Presumably not foreseeing Golding's classic novel becoming a schoolroom staple, 20 publishers rejected it. One with the damning comment, "an absurd and uninteresting fantasy which was rubbish and dull." Try writing that on a GCSE English paper.

  • Joseph Heller's 'Catch-22'

    Heller may have been trained in rejection from an early age; as a teen his short story was rejected by the New York Times. However, it probably still hurt when one publisher denounced <em>Catch-22</em>, saying: "I haven't the foggiest idea about what the man is trying to say...Apparently the author intends it to be funny - possibly even satire - but it is really not funny on any intellectual level."

  • J.G. Ballard's 'Crash'

    One publisher rejected Ballard's dystopian novel with the note, "the author of this book is beyond psychiatric help. Do not publish." How did the author react? By regarding it as a sign of "complete artistic success."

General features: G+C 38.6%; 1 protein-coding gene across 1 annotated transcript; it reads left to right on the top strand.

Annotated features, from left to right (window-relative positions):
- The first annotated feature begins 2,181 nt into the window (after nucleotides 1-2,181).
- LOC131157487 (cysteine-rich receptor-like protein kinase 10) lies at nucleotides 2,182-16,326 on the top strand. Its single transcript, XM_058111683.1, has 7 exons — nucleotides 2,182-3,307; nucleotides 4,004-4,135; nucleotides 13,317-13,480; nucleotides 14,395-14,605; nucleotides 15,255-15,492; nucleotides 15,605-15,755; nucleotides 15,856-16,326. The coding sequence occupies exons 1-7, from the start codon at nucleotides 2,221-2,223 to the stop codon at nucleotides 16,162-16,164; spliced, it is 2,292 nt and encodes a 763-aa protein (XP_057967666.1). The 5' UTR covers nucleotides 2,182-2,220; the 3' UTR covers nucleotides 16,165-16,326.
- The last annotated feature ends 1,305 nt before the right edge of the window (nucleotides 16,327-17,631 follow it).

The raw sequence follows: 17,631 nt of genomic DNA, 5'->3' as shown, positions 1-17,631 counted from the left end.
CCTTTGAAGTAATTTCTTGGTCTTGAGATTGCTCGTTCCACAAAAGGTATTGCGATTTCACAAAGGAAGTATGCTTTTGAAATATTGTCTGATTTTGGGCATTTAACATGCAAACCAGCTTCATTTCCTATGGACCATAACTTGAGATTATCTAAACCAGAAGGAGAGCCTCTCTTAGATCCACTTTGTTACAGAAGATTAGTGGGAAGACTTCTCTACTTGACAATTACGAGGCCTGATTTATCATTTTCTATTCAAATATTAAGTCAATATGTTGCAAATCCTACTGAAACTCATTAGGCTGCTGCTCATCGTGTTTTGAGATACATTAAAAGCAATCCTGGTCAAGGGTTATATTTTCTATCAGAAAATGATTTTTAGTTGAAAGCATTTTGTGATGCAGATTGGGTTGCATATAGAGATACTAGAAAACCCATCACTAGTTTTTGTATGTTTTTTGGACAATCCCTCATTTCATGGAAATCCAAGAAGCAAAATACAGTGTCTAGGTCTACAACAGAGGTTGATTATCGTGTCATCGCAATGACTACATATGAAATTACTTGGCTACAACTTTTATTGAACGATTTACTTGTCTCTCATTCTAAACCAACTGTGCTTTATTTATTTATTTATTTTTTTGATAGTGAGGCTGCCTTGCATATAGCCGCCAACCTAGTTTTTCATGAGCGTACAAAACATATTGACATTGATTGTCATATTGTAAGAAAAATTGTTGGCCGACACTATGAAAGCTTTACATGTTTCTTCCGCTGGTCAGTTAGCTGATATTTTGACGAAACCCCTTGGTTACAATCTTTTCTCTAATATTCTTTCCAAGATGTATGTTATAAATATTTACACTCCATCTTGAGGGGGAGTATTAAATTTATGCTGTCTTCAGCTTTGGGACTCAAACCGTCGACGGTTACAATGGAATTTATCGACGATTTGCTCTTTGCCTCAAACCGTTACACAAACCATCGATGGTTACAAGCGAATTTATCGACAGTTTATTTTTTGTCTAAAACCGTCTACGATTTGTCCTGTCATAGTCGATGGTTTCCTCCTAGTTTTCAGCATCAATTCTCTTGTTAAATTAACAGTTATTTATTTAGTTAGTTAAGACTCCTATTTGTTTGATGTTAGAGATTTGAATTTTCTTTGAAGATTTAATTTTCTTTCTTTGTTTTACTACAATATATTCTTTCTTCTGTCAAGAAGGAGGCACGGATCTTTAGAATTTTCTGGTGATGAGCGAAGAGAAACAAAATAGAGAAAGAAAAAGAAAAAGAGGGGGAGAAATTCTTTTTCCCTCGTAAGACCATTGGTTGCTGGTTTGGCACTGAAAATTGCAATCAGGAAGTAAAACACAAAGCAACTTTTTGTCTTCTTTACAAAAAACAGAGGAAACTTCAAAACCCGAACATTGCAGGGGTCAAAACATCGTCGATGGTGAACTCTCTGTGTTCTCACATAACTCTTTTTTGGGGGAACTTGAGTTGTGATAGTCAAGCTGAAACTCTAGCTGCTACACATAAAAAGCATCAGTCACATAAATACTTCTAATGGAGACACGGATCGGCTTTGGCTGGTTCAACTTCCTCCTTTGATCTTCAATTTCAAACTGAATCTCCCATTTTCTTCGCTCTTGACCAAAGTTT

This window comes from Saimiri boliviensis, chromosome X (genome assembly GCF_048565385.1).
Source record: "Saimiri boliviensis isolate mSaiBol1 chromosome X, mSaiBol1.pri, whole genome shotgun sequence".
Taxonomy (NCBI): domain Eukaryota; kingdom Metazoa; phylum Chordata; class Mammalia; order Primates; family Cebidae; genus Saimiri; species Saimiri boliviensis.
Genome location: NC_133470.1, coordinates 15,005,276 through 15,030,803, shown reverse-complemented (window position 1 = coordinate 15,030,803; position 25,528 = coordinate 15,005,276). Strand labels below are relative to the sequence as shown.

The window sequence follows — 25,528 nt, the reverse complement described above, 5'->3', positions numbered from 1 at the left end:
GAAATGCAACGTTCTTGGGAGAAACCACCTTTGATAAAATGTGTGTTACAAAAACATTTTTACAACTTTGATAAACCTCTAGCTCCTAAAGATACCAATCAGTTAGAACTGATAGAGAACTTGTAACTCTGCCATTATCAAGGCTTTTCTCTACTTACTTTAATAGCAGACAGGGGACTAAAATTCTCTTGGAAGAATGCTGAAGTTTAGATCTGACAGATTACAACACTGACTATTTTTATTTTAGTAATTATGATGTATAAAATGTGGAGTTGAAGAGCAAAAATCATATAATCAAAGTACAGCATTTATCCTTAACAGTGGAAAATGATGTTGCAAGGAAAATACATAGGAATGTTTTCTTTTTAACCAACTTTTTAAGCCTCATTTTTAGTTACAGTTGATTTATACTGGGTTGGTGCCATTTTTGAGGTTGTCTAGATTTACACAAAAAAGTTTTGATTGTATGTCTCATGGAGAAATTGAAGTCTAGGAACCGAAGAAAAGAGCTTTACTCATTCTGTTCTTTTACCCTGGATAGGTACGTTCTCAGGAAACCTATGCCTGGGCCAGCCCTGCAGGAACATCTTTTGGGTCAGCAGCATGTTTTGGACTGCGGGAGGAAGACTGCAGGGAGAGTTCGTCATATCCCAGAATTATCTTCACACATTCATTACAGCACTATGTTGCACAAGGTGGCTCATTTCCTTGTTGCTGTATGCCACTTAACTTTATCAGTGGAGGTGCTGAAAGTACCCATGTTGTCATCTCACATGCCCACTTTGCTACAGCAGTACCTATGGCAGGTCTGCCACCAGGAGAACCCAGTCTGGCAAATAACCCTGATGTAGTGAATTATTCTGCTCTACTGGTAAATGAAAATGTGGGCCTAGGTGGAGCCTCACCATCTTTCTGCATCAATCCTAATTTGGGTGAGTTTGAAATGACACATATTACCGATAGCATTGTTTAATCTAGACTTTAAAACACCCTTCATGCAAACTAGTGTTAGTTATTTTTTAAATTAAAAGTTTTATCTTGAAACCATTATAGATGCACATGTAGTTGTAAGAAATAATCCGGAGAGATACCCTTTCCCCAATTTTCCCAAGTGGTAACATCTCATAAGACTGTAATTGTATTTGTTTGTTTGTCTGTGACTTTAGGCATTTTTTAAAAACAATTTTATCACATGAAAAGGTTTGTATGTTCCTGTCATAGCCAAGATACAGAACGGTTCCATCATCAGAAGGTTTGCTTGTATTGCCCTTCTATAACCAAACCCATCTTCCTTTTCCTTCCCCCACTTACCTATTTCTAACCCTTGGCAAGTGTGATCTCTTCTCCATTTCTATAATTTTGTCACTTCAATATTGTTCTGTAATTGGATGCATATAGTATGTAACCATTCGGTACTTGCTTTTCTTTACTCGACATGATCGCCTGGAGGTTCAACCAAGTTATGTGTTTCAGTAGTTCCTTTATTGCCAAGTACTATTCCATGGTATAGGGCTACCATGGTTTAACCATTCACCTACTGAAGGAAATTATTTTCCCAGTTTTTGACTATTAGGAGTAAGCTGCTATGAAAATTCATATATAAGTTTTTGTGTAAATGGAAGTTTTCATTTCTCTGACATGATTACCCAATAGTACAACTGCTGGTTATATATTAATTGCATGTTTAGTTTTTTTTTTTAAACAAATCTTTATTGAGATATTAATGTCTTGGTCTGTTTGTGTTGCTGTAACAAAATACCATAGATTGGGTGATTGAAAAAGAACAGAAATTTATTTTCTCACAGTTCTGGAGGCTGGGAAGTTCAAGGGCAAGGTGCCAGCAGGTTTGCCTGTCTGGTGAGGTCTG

• Vladimir Nabokov's 'Lolita'

    Eventually published in Paris (where else?), <em>Lolita</em> was rejected by Viking, Simon & Schuster, New Directions, Farrar, Straus, and Doubleday. Originally cast away as, "overwhelmingly nauseating, even to an enlightened Freudian...the whole thing is an unsure cross between hideous reality and improbable fantasy. It often becomes a wild neurotic daydream...I recommend that it be buried under a stone for a thousand years.", the American version of the novel went on to be a bestseller, selling 100,000 copies in the first three weeks.

  • Anita Loos' 'Gentlemen Prefer Blondes'

    Loos' comical novel was initially rejected, with this curt comment from a publisher: "Do you realize, young woman, that you're the first American writer ever to poke fun at sex." It subsequently because the second best selling title of 1926, a year after it was published, and was dubbed "The great American novel" by Edith Wharton. A musical and two film versions followed after. Poking fun at sex has never been so successful.

  • Jack Kerouac's 'On the Road'